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Appropriate use of NSAIDs: Considering cardiovascular risk in the ...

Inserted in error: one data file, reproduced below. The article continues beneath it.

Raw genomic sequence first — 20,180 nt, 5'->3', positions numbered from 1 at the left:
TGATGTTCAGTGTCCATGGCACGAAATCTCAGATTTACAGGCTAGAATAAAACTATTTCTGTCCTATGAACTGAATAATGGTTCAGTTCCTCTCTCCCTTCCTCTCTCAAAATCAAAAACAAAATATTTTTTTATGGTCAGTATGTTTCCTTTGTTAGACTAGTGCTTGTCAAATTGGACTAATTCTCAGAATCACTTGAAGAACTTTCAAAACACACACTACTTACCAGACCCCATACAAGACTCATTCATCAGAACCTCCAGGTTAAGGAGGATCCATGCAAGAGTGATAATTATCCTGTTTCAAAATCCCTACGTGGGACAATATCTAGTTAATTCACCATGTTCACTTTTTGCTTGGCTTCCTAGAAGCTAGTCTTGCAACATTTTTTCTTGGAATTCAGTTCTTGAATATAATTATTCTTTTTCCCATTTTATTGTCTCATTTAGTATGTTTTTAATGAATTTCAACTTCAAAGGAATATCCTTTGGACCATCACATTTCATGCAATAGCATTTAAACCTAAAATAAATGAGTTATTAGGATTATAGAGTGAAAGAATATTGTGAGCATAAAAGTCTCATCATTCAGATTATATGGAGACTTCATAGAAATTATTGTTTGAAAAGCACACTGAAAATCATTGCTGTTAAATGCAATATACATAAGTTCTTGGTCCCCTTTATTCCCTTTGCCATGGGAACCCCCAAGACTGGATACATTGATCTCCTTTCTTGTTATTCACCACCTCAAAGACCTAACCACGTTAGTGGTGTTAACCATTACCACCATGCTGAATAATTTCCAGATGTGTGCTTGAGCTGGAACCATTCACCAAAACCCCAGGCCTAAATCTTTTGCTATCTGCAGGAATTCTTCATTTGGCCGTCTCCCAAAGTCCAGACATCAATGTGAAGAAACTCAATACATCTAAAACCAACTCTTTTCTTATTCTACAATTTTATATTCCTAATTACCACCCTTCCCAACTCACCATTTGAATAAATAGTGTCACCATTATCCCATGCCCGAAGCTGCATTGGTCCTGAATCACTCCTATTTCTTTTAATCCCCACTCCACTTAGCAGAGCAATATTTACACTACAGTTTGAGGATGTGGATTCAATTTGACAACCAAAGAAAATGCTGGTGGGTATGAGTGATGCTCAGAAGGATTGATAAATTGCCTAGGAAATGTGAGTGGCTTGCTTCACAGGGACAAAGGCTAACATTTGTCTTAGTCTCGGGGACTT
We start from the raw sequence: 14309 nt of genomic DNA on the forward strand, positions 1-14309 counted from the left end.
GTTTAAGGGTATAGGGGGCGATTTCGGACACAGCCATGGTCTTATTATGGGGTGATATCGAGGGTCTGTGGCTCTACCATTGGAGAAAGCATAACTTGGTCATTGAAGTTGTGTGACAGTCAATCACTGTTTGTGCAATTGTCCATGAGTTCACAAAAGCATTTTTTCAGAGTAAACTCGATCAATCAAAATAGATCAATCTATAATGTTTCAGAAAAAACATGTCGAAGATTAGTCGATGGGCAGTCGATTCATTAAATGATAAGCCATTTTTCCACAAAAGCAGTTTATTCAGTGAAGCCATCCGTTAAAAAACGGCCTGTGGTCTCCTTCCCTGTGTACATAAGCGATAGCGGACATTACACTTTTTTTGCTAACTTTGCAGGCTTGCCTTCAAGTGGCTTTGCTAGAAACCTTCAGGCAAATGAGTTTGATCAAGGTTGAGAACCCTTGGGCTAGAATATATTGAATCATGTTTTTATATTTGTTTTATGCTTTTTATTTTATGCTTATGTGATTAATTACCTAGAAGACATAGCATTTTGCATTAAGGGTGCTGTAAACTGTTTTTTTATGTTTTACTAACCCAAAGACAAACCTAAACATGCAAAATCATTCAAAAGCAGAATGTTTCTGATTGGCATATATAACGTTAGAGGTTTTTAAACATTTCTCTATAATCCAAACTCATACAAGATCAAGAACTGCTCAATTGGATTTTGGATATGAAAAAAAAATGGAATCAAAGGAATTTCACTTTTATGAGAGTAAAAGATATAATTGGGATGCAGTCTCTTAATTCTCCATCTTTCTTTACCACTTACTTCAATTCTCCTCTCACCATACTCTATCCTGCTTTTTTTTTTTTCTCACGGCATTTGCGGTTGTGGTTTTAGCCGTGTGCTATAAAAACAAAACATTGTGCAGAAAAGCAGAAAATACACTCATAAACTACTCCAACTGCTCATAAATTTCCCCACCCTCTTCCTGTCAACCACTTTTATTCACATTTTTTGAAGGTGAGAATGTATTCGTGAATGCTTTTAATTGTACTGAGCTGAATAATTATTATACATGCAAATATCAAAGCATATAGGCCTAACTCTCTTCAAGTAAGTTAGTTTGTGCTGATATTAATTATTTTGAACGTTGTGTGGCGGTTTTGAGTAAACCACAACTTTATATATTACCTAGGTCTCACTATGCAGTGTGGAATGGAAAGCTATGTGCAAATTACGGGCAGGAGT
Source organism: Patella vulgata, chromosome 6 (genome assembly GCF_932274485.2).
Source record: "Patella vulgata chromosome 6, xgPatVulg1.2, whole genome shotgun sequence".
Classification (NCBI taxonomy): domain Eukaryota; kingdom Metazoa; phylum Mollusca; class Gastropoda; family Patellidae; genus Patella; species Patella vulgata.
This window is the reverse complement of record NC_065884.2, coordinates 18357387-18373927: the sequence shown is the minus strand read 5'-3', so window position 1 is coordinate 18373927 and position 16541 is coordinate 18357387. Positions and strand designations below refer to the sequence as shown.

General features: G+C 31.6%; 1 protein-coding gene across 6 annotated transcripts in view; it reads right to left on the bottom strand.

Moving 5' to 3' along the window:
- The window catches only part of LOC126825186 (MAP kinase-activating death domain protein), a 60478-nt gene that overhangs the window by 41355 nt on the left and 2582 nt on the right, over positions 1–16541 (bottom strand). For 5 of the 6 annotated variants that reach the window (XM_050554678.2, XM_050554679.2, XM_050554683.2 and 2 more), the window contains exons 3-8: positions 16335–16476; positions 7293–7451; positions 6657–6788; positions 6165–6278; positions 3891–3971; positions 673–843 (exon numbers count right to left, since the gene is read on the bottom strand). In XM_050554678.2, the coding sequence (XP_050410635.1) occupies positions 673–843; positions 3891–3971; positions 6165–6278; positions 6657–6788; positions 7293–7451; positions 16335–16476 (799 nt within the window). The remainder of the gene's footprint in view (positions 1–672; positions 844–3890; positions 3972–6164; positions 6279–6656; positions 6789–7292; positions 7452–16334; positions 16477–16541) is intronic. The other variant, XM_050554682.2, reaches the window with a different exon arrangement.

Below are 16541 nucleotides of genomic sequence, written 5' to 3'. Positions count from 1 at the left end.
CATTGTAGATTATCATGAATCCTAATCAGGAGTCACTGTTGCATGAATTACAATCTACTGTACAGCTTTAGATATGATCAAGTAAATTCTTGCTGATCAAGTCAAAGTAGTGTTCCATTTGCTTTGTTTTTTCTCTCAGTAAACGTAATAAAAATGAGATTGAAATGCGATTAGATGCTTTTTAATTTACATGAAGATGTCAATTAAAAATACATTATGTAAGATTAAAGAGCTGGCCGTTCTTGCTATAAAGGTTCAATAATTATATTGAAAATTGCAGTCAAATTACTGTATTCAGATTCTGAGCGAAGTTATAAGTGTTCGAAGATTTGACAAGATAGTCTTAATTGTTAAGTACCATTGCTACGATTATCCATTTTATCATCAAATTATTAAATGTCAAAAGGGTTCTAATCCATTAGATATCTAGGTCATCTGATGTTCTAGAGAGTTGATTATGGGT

1. 1. Appropriate use of NSAIDs: Considering cardiovascular risk in the elderly<br />Publish date: Mar 1, 2007By:  Martin J. Stillman, MD, JD, FCLM, M. Thomas Stillman, MD, FACP<br />Geriatrics. 2007 Mar;62(3):16-21.<br />Abstract<br />In the first of this two-part article, we reviewed essential gastrointestinal (GI) data necessary for choosing selective COX-2 inhibitors (coxibs) versus nonselective nonsteroidal anti-inflammatory drugs (NSAIDs), as well as other NSAID-related GI issues. Although GI considerations are critical to appropriate NSAID selection, the worldwide withdrawal of rofecoxib because of adverse cardiovascular (CV) events has changed the focus of appropriate NSAID selection. In part 2, we discuss relevant CV adverse effects related to NSAID use. Based upon data reviewed, we believe there are differences between coxibs and that all NSAIDs, including nonselective agents, have some degree of CV risk. Their use should be based upon patients' risks and benefits. Our clinical use pathway or algorithm will continue to frame the ongoing discussion and guide clinicians along what has become a difficult decision in daily practice.<br />Stillman MJ, Stillman MT. Appropriate use of NSAIDs. Considering cardiovascular risk in the elderly. GERIATRICS 2007; 62(Mar):16-21.<br />Key words: nonsteroidal anti-inflammatory drugs (NSAIDs) • COX-2 inhibitors (coxibs) • hypertension • cardiovascular toxicity adverse effects • aspirin • clinical use pathway<br />Drugs discussed: rofecoxib • lumiracoxib • ibuprofen • celecoxib aspirin • naproxen • meloxicam • diclofenac • acetaminophen valdecoxib<br />Nonsteroidal anti-inflammatory drugs (NSAIDs), both cyclooxygenase-2 (COX-2) selective and nonselective, play a valuable role in treating certain types of pain and inflammation. Deciding when to use more costly pharmacologic therapies is often difficult, and making the appropriate choice to use selective COX-2 inhibitors (coxibs) is no exception. Since all types of NSAIDs are essentially equally efficacious to each other, selection of one over another generally depends on cost, side effect profiles, and ease of patient compliance.<br />As we discussed in part 1 of this two-part article,* we believe that data support the improved safety of coxibs over nonselective NSAIDs regarding fewer GI adverse events. However, this improved safety has more clinical meaning and impact in the patient at higher risk for GI complications. The degree of GI benefit may be reduced in certain clinical situations, possibly in patients taking low-dose aspirin for cardioprotection.<br />Figure 1 NSAID clinical use pathway for managing pain<br />The clinical use pathway presented in part 1, as well as in this paper (figure), helps guide physicians in deciding who should receive an NSAID and considers factors affecting the choice between specific agents in the NSAID class. In part 2, we navigate decision making in light of the cardiovascular (CV) effects of NSAIDs, and review study findings while comparing risk across the NSAID group.<br />Does the evidence support an association of coxibs with CV events?<br />This question has moved to the forefront of discussions involving coxibs since rofecoxib was globally withdrawn from the market because of its increased association with CV events. Since the short answer to this question is "yes," physicians should consider whether this CV side effect is unique to rofecoxib or if it is a class effect shared by all coxibs. Our belief is that there are differences among the coxibs, and that not all coxibs have the same CV risk.<br />As support for this opinion, it is important to note that several differences in the side effect profiles of coxibs are well established. Specifically, rofecoxib has been shown to have a higher incidence of edema and destabilization of treated hypertension than celecoxib. In patients with concomitant osteoarthritis (OA) and stable treated hypertension, rofecoxib, 25 mg/d, was associated with a significant increase in systolic blood pressure and peripheral edema, compared with celecoxib, 200 mg/d.1 Similar results were noted in patients with OA and type II diabetes mellitus who had stable hypertension after treatment with an angiotensin-converting enzyme (ACE) inhibitor.2<br />A retrospective study examined the incidence of new-onset hypertension following the initiation of coxib therapy in 17,844 patients aged 65 or older.3 Rofecoxib users had an overall increased relative risk of 1.6 compared with patients taking celecoxib. This relative risk of new-onset hypertension increased to 2.1 in patients with a history of chronic renal disease, liver disease, or congestive heart failure (CHF).<br />In a 1-year cardiovascular outcome trial, patients taking lumiracoxib had a significantly smaller mean change from baseline of systolic blood pressure than those taking ibuprofen or naproxen.4<br />The association between NSAIDs and CHF has also been examined. Although prospective randomized controlled studies are lacking, retrospective analyses have been completed. In a study of elderly patients, it was estimated that non-selective NSAIDs were responsible for close to 20% of first hospital admissions with CHF.5 In a large retrospective cohort analysis, general rates of admission for CHF were examined. In this study, patients on rofecoxib and nonselective NSAIDs had an increased risk of admission for CHF compared with non-NSAID users. This difference was not seen with users of celecoxib.6<br />These differences in edema, hypertension, and CHF outcomes suggest that side effect profiles may vary among coxibs. Theoretically, endothelial COX-2 produces a prostacyclin-induced vasodilatory effect, as well as an inhibitory effect on platelet thrombosis.7 It has been proposed that the use of a coxib therefore causes unopposed COX-1-directed platelet formation of thromboxane and thus a prothrombotic effect in certain at-risk patients. This effect was considered on reviewing cardiovascular data seen in the Vioxx Gastrointestinal Outcome Research (VIGOR) trial.8 In this trial, patients taking rofecoxib, 50 mg/d, had a 5 times greater incidence of nonfatal myocardial infarction (MI) than patients taking naproxen, 500 mg/bid.<br />Three possible explanations have been proposed for this finding.7 First, since the VIGOR trial was powered to look at GI outcome and not CV outcome, this study of 8,000 patients was underpowered to evaluate the incidence of CV events, and the increased CV events in the rofecoxib arm may have occurred entirely on the basis of chance.<br />Second, because naproxen blocks platelet formation of thromboxane via COX-1 inhibition, patients who were taking naproxen had a cardioprotective effect (similar to aspirin) not present in the rofecoxib group. Based on subsequent retrospective observational studies, mixed results have been reported on the cardioprotective effect of naproxen.9,10 Although there may have been some naproxen-related protection in the VIGOR data, it is unlikely to be the entire explanation, since naproxen would have then been associated with a 75% reduction in non-fatal MI in the VIGOR trial. This finding would far exceed that of any primary prevention trial using the established choice of aspirin, which has been shown to reduce the risk of a first MI by about one-third.11<br />The third possibility is that there was an increase in nonfatal MI in the VIGOR trial because of an increased CV risk associated with rofecoxib. Since the VIGOR trial, the concern about coxibs and CV risk has prompted many investigations. These have primarily been case-controlled retro-spective analyses looking for such associations. Although studies have supported that rofecoxib and celecoxib have differences in their effects on CV events,12 there is growing evidence that patients taking any NSAID, selective or nonselective, have a higher incidence of CV events compared with nonusers.<br />In an FDA-contracted, retrospective case-controlled study in collaboration with the Kaiser Permanente integrated managed care organization, investigators looked for an NSAID-associated risk of acute MI or sudden cardiac death (SCD) in 1.4 million patients taking selective and nonselective NSAIDs over a 3-year period.13 Analysis was carried out on a total of 8,143 patients who had serious coronary heart disease that resulted in an MI. Of these patients, 2,210 died of cardiac causes. The matched control group was made up of 31,496 patients who had not been taking any NSAID for at least 60 days before the cardiac event index date.<br />Study results revealed that rofecoxib use at a dose greater than 25 mg/d increased the risk of acute MI and SCD by 3.15. Rofecoxib use at all doses increased the risk compared with celecoxib. Of additional interest was the finding of a statistically significant increase in cardiac events in patients taking naproxen or other nonselective NSAIDs, including meloxicam. This finding provided additional evidence for a lack of a cardioprotective effect with nonselective NSAIDs (eg, naproxen) and, in fact, supported the concept that CV risk may be associated with all NSAIDS.<br />An additional retrospective study14 examined a cohort of 651,000 adults with physician-diagnosed arthritis and involved nearly 2.4 million patient-years of follow-up. In this retrospective analysis, 15,343 patients with acute MI had been taking selective or nonselective NSAIDs. Although the group taking celecoxib, 200 mg/d, had a lower incidence of MI than the group taking rofecoxib, 50 mg/d, almost all NSAIDs, including celecoxib, were associated with some degree of CV risk for acute MI. Additionally, increased dosing of the NSAIDs was associated with higher increased MI risk.<br />Although these studies focused on comparing the CV effects among coxibs and between coxibs and nonselective NSAIDs, other studies have more directly examined the CV effects of coxibs compared with placebo. This comparison emerged through the review of studies involving coxibs and prevention of colorectal polyps. Specifically, the studies were designed to examine the effect of coxibs versus placebo in preventing the recurrence of adenomatous colorectal polyps.<br />In the prospective, randomized placebo-controlled Adenomatous Polyp Prevention on Vioxx (APPROVe) trial, 2,600 patients were to be observed for 3 years to evaluate the efficacy of rofecoxib, 25 mg/d, in preventing recurrence of colorectal polyps in patients with a history of colorectal adenomas.15 This trial was stopped early because of a twofold increase in relative risk for confirmed CV events (eg, MI, stroke), for patients taking rofecoxib compared with placebo.<br />Notably in this study, the rofecoxib group had a statistically significant higher percentage of hypertension and edema than the placebo group. This hypertension and edema difference began to occur at approximately 5 months into the study. When the study was terminated early because of these CV events, Merck and Co. announced a voluntary worldwide withdrawal of rofecoxib.<br />A similar prospective, randomized placebo-controlled clinical trial involving approximately 2,100 patients was designed to evaluate the efficacy of celecoxib, 200 mg/bid and 400 mg/bid, in preventing recurrence of colorectal polyps in patients with a history of colorectal adenomas.16The Data Safety Monitoring Board discontinued this study after 33 months because of a statistically significant dose-related increase in CV risk seen in the patients taking celecoxib compared with placebo. Specifically, the incidence of CV events was 2.3% and 3.4% for the 200 mg/bid and 400 mg/bid doses, respectively, compared with 1% for the placebo population.<br />In a nearly identical polyp prevention study comparing celecoxib, 400 mg/d, to placebo, there was no statistically significant difference in CV events between the two treatment groups.17<br />Further reports of these studies suggest that the drug-related CV risk may be of more concern in patients with preexisting CV risk. CV adverse events were four to five times higher in both the placebo and celecoxib arms if the patient had a prior history of CV events.18,19 Additionally, Gislason et al reported that coxibs in all dosages and nonselective NSAIDs in high dosages increase mortality in patients with previous MI.20<br />Finally, an extensive meta-analysis reviewed 23 observational studies regarding NSAIDs and CV risk.21 Analysis of the 17 case-controlled portion included more than 86,000 cases of CV events. This robust review further substantiated the increased risk of CV events associated with rofecoxib and also concluded that celecoxib, 200 mg/d, was not associated with an increased CV risk. As noted in other studies, the authors felt that data did not exclude an increased risk with celecoxib at higher dosages. The meta-analysis reviewed nonselective NSAIDs as well. Most had an associated CV risk similar to celecoxib, although the study found that diclofenac was associated with increased CV risk. While this study seems to substantiate the current relationship of CV events and NSAIDs, especially with increased dosing, to best assess the CV concern regarding all NSAIDs, additional prospective, double-blind, placebo-controlled studies are needed.<br />Is there an effect of NSAIDs, nonselective or selective, on aspirin's cardioprotective effect?<br />Many patients who take NSAIDs for pain control also take low-dose aspirin for cardioprotection. Concern has been raised regarding the possibility that the NSAID use limits the cardioprotective effect of aspirin.<br />In a pharmacologic prospective trial measuring thromboxane B2 formation,22 investigators concluded that ibuprofen administered 2 hours before aspirin may interfere with the cardioprotective effect of aspirin. This was explained by ibuprofen's initial competitive inhibition at the blocking site of serum thromboxane B2 formation and consequent interference of aspirin-induced platelet inhibition. This inhibition was not seen when aspirin was given 2 hours before ibuprofen. The same effect was not demonstrated by simultaneous use of aspirin and rofecoxib, diclofenac, or acetaminophen.<br />In an attempt to support or refute this antagonistic relationship, clinical studies have reviewed the incidence of CV events in patients taking aspirin and non-aspirin NSAIDs. Results have been mixed. In a study of more than 7,000 patients discharged with a low-dose aspirin regimen following a CV event,23 those taking ibuprofen concurrently had an increased risk of CV mortality of 1.93. Another study24 suggested that regular, but not intermittent, use of NSAIDs inhibited the clinical benefits of aspirin. Finally, in a large, nested, case-controlled analysis,25several different nonselective NSAIDs appeared to have no effect on the risk of acute CV events, irrespective of aspirin use. At this point, the question of whether there may be a mitigating effect on CV protection in patients taking con-current aspirin and NSAIDs remains unanswered.<br />What were the recommendations of the FDA review?<br />In February 2005, all available CV data were reviewed at a joint meeting of the Arthritis Advisory Committee and the Drug Safety and Risk Management Advisory Committee convened by the FDA.26 This combined committee set out to discuss the overall risk-benefit considerations involving CV and GI safety concerns for coxibs and related agents. They reaffirmed that coxibs are important treatment options for arthritis patients in the United States, and voted that the overall risk-benefit profile of celecoxib, valdecoxib, and rofecoxib supported their being marketed in the United States.<br />Somewhat contrary to these recommendations, in April 2005, the FDA announced a series of changes to the entire class of NSAIDs.27 This series included a boxed warning for the potential risk of CV events and GI bleeding associated with all prescription NSAIDs, including celecoxib. In light of this increased CV risk, as well as the increased reporting rate of rare skin reactions with valdecoxib, the FDA requested that valdecoxib be withdrawn from the market.28 For all prescription NSAIDs, the FDA requested a contraindication for use in patients who have recently undergone coronary artery bypass surgery. Additionally, manufacturers of over-the-counter NSAIDs have been asked to include potential CV, GI, and skin reaction risks on their labels.<br />Summary<br />Recently, greater attention has been given to the CV side effect profile that led to the withdrawal of rofecoxib and, to some degree, the suspension of valdecoxib. We believe that data describing the differing incidence of edema, aggravated hypertension, and CHF, as well as variation in the incidence of other CV events, support that there are differences among the coxibs and that CV events are not entirely related to a class effect of the coxibs. Rather, retrospective studies have shown a varying degree of CV risk, especially with increased dosing, with both coxibs and nonselective NSAIDs. Therefore, all NSAIDs should be used in the lowest effective dosage and with caution in high-risk CV patients, particularly in our elderly patients. Further well-designed prospective studies are needed to better clarify both the characteristics that define "high risk" and the degree of CV differences among available NSAIDs.<br />While one school of thought has been to avoid the use of coxibs altogether, we believe this is clinically inappropriate. Many elderly patients need treatment of pain, and NSAIDs provide a significant degree of relief, especially when inflammation is present. As our first article discussed, GI risk can be a significant barrier to using nonselective NSAIDs, and the coxibs' general risk reduction of GI events by 50% compared with nonselective NSAIDs is clinically meaningful. This is especially so in the elderly, since age alone represents a GI risk factor in NSAID use. While a link between NSAIDs and CV events appears to exist, the risk of NSAID use cannot outweigh the benefit in every patient. For many elderly patients, improving quality of life by relieving pain at least warrants an informed consent discussion with their physician regarding NSAID use. The clinical use pathway reviewed in this paper can assist with this informed discussion. In addition, it lends itself to accomplishing certain goals in clinical practice: delivering medical treatment that accounts for appropriate evidence-based decisions and medical costs, while still providing thorough, thoughtful, and effective patient care.<br />Dr. Martin Stillman is an internist and attorney. He is a faculty member in the department of medicine, Hennepin County Medical Center, and assistant professor, University of Minnesota Medical School.<br />Dr. M. Thomas Stillman is a rheumatologist. He is director, undergraduate medical education, former director, division of rheumatology, department of medicine, Hennepin County Medical Center, and clinical professor, University of Minnesota Medical School.<br />Disclosures: Dr. Martin Stillman is a study design consultant and medical lecturer for Pfizer, Inc., and medical consultant for Novartis Pharmaceuticals Corp. Dr. M. Thomas Stillman is a medical consultant and lecturer for Pfizer, Inc., medical consultant for Merck & Co., and medical consultant for Novartis Pharmaceuticals Corp. No grant, research support, consulting/advising fees, or any financial remuneration was received for preparation of this manuscript.<br />Acknowledgments<br />The authors would like to thank Colleen Sauber for her assistance with final editing, Shannon Benson and Angie Knauss for their administrative assistance, and David Howzer for his ongoing support.<br />References<br />1. 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